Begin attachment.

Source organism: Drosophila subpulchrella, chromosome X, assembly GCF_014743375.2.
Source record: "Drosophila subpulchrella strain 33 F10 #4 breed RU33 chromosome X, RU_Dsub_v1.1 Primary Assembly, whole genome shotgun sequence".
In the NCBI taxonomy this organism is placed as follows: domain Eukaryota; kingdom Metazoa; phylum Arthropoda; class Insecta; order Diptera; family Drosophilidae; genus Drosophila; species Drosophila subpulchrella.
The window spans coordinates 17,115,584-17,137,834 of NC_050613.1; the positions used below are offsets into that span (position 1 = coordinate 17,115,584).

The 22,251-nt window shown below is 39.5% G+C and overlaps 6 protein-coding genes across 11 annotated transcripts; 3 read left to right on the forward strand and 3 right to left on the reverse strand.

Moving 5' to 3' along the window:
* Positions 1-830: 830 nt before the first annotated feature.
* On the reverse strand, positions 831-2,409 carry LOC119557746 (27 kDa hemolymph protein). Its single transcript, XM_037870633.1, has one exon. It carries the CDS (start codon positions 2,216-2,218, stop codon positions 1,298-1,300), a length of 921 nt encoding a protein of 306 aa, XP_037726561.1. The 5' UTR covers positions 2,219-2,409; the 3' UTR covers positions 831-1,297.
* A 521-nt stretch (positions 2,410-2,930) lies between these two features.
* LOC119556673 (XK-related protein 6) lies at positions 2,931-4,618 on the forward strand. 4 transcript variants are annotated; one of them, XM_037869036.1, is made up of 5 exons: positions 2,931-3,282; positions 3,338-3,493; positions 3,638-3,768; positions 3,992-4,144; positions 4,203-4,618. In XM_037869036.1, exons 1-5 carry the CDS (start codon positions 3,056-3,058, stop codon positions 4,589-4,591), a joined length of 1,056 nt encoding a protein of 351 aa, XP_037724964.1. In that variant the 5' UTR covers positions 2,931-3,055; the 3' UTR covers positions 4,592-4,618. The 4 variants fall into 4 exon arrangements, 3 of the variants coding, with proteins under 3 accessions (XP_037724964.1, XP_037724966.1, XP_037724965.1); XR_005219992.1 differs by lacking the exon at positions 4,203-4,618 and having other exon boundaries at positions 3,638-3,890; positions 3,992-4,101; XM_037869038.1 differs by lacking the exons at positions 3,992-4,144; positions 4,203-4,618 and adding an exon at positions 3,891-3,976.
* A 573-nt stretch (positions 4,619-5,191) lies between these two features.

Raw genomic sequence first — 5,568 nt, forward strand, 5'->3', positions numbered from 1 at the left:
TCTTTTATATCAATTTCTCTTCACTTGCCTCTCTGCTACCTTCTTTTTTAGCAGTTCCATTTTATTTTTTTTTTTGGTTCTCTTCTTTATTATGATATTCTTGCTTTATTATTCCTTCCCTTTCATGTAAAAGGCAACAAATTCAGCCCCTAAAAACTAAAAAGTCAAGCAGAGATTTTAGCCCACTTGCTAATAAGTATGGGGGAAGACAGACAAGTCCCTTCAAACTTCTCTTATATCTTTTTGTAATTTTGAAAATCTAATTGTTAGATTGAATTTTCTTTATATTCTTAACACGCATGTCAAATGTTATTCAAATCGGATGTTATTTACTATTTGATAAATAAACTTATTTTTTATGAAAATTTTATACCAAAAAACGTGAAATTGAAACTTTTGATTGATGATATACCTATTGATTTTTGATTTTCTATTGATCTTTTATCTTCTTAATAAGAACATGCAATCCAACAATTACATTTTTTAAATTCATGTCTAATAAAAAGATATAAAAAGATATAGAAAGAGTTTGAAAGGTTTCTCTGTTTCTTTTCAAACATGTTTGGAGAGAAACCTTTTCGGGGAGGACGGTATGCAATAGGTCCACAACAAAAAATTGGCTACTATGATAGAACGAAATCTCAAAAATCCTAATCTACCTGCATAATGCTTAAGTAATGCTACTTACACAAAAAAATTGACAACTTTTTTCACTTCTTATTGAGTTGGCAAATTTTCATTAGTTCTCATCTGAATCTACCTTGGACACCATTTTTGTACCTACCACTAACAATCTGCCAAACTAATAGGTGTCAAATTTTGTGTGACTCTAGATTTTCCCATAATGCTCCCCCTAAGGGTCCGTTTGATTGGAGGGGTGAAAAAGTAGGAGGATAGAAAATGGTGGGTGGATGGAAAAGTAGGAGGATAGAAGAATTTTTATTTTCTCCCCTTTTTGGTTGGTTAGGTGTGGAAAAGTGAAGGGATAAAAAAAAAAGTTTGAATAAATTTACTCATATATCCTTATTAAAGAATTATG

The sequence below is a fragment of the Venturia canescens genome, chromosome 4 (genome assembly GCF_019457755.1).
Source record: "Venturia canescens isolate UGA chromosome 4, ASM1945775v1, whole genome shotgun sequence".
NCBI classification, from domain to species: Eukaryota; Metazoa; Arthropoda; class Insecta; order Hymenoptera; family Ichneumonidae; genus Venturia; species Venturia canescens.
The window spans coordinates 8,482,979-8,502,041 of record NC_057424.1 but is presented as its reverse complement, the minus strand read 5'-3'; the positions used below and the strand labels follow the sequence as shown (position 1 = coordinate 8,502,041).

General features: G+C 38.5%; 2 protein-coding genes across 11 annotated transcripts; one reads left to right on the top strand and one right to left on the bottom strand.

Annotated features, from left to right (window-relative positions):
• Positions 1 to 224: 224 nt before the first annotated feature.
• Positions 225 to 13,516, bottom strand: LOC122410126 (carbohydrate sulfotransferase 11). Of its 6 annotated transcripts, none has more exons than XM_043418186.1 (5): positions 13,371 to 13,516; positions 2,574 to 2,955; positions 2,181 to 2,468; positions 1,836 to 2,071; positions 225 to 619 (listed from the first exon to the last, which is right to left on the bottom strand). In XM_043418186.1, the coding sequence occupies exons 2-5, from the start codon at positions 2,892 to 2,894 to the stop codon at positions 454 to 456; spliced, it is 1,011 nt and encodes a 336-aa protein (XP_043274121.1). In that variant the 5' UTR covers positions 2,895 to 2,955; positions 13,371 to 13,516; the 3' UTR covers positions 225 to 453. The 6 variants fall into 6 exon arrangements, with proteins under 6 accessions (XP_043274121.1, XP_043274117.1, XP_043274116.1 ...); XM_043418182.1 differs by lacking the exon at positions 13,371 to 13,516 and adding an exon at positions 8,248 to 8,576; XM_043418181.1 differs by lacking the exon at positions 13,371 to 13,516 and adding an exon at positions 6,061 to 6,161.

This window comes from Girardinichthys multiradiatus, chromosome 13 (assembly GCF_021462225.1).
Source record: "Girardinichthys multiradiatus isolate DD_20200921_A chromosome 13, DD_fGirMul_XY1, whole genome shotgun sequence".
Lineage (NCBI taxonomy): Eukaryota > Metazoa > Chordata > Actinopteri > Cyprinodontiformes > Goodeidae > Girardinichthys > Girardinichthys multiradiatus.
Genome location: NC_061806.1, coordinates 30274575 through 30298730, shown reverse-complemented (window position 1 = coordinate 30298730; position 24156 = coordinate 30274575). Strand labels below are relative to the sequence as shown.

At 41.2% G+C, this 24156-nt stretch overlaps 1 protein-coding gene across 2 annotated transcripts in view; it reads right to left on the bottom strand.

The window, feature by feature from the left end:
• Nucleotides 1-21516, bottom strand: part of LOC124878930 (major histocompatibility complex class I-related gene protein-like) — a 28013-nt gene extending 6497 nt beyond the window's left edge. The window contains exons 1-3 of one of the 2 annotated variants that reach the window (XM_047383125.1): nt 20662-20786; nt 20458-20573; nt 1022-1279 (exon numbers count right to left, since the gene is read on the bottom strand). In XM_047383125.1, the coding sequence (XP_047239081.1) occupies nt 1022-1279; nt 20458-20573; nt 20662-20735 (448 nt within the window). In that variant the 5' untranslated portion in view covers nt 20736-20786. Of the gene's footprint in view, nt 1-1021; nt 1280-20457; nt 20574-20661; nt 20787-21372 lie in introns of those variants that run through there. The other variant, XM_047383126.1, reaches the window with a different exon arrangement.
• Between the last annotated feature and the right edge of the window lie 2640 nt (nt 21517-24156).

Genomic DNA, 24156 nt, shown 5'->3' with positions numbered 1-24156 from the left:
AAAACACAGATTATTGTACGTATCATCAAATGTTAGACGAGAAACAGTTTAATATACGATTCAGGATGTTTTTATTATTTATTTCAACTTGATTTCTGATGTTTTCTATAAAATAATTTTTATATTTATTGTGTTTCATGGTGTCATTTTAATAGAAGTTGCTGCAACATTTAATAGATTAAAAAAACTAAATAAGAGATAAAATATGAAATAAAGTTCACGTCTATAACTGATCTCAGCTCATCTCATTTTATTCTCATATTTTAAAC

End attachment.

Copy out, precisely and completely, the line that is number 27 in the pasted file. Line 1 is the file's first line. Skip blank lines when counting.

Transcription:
The window, feature by feature from the left end: